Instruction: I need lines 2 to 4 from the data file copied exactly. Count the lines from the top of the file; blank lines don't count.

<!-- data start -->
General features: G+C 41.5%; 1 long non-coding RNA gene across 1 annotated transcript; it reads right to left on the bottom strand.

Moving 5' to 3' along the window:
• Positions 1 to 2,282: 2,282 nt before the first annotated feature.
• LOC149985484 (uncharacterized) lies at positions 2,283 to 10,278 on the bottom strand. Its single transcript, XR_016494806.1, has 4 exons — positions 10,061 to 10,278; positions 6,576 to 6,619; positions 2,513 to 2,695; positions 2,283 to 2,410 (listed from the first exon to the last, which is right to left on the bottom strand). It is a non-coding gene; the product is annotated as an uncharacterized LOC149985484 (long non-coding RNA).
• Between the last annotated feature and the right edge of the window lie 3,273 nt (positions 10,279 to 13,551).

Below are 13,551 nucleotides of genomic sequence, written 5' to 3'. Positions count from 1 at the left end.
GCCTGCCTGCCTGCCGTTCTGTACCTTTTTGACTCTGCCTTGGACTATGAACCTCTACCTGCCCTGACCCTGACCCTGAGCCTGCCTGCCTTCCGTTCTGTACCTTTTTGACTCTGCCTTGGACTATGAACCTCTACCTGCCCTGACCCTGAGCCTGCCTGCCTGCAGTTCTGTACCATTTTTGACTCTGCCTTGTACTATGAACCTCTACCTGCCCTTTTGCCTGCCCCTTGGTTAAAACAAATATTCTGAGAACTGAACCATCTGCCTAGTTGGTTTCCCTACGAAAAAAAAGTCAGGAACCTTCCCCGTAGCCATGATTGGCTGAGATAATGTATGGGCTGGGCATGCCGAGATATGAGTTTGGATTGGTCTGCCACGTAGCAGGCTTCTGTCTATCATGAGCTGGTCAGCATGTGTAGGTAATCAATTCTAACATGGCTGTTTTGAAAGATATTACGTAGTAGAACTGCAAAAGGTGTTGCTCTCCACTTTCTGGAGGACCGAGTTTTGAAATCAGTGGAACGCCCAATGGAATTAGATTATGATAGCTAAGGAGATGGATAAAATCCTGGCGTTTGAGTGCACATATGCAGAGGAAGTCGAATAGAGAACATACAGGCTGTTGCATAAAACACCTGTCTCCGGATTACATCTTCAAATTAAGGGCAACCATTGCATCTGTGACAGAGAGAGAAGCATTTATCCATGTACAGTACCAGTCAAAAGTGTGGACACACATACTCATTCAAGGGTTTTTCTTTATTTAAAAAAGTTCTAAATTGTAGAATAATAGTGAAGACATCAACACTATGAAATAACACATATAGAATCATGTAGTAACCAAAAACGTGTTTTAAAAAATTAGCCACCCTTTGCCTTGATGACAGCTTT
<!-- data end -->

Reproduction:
Moving 5' to 3' along the window:
• Positions 1 to 2,282: 2,282 nt before the first annotated feature.
• LOC149985484 (uncharacterized) lies at positions 2,283 to 10,278 on the bottom strand. Its single transcript, XR_016494806.1, has 4 exons — positions 10,061 to 10,278; positions 6,576 to 6,619; positions 2,513 to 2,695; positions 2,283 to 2,410 (listed from the first exon to the last, which is right to left on the bottom strand). It is a non-coding gene; the product is annotated as an uncharacterized LOC149985484 (long non-coding RNA).